I sometimes think “seeking sponsors” is the hardest phrase in the English language to write. Our volunteer catalysts and I have visited projects where children are in such extreme need of educational support – Rwanda, South Sudan, Liberia . . . – there’s no doubt that scholarships make a huge difference. But what if you haven’t been there? How do I convey to you that there’s something special, unique and useful about scholarship support in faraway places? Then, I get over myself, just share what I know, and hope for the best. For example:
In Rwanda, the 1994 genocide left behind a population that’s 70 percent female. When the bloodshed stopped, women picked up the pieces to rebuild. Today, there are still more women than men. A Rwandan saying is that a woman is the heart of the house. There are more women in Rwanda’s parliament than any other country in the world. The scholarships that we directly ask people to support in Rwanda go only to girls. At Mwiko Primary School, where our efforts in Rwanda began, 6th grade girls in the Top Ten of their class would not be able to go to secondary schools without scholarships. Their families are too poor. We send every girl who is sponsored to the Institute for Women’s (IWE) Excellence, the only all-girls’ private school in Rwanda that focuses on science, technology, engineering and math. We’re also beginning to collaborate with nonprofits Seeds of Hope and ALARM to help make sure that girls who graduate from IWE will be guaranteed access to a specially-designed year-long institute to prepare them for lives as influencers. Today, there are more women in Rwanda’s parliament than any other country in the world.
Okay, writing the above, my angst is gone. If you’ve ever thought for even a moment about becoming a scholarship supporter, let us know. Indeed, write me directly and I’ll personally identify candidates for you. firstname.lastname@example.org
The UN recognizes October 11th as International Day of the Girl. This day is set aside to recognize the unique challenges girls face around the world.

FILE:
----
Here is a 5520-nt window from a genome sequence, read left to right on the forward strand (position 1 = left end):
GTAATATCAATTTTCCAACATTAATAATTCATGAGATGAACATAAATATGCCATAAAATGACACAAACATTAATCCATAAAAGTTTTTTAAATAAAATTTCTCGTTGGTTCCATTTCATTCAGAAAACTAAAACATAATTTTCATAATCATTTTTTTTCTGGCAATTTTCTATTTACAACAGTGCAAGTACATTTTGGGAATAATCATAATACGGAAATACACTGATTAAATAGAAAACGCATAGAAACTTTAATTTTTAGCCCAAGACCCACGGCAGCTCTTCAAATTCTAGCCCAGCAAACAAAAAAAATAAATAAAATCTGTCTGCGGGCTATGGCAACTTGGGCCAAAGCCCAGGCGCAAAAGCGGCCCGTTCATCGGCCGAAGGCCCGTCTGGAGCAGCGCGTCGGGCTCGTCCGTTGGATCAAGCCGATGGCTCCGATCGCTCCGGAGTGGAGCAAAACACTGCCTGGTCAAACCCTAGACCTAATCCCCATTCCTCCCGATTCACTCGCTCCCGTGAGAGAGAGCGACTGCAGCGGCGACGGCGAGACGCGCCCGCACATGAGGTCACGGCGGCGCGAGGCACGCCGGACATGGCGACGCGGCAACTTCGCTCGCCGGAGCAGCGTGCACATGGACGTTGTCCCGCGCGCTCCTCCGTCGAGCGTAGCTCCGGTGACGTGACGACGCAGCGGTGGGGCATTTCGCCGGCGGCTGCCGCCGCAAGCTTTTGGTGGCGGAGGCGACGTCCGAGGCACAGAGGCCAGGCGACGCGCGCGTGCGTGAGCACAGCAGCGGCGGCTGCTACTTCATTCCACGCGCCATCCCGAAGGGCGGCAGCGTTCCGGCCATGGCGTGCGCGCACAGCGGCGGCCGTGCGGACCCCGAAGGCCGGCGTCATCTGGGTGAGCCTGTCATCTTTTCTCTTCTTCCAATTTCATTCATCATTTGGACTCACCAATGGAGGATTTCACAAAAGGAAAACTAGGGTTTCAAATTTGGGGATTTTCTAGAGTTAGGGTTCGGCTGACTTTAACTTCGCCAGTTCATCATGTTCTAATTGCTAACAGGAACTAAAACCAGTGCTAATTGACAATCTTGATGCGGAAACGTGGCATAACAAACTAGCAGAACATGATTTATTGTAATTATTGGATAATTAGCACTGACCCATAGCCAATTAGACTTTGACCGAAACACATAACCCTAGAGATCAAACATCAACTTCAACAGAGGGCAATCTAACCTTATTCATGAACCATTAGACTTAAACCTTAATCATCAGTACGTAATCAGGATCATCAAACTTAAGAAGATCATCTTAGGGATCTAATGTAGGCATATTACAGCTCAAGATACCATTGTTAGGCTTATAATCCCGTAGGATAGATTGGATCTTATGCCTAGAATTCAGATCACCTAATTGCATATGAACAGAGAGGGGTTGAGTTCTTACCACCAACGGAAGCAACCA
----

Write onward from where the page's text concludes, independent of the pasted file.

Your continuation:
While it’s true that in many parts of the world BOTH boys and girls don’t have access to education and literacy, girls are disproportionately disadvantaged in many communities. For instance, in the villages where we build schools in South Sudan, only 2 percent of boys traditionally graduate from primary school. Hard to imagine it could be worse for girls, but it is. Historically, only 1 percent of girls with finish the sixth grade.
Absent change, the long-term negative impact on communities can be devastating. Dreams and a sense of empowerment and self-reliance never develop.
That’s why several of our projects focus on providing a stable learning environment for girls and young women. We think it’s a moral imperative and a natural part of a “hand up” vs. “hand out” development strategy. There is also overwhelming evidence that girls’ education, especially at the secondary school level, reduces numbers of early pregnancies, HIV/AIDS infection rates, and infant mortality. Data from the World Bank and IMF suggest that literacy and access to vocational education for girls can improve the overall GDP of a community. As a tool for transformation, educated girls help fuel democratization and income equality – societal qualities that help achieve stability and sustainability.
High Hopes Haiti is a flagship example of efforts by Mothering Across Continents project catalysts like Courtney Jackson to empower high school girls and young women. In a community of rural northern Haiti, four workshops have been delivered to help participants dream about the future, imagine careers, and identify skills they need, specifically English, computer literacy and small business management. In August 2013, a record 30 participants completed a three-week institute as a foundation for a year-long program of English, computer and small business training. Find out how you can be a part of our GlobalGiving campaign and positively impact the life of a girl at: http://goto.gg/14935.
Join us in celebrating International Day of the Girl!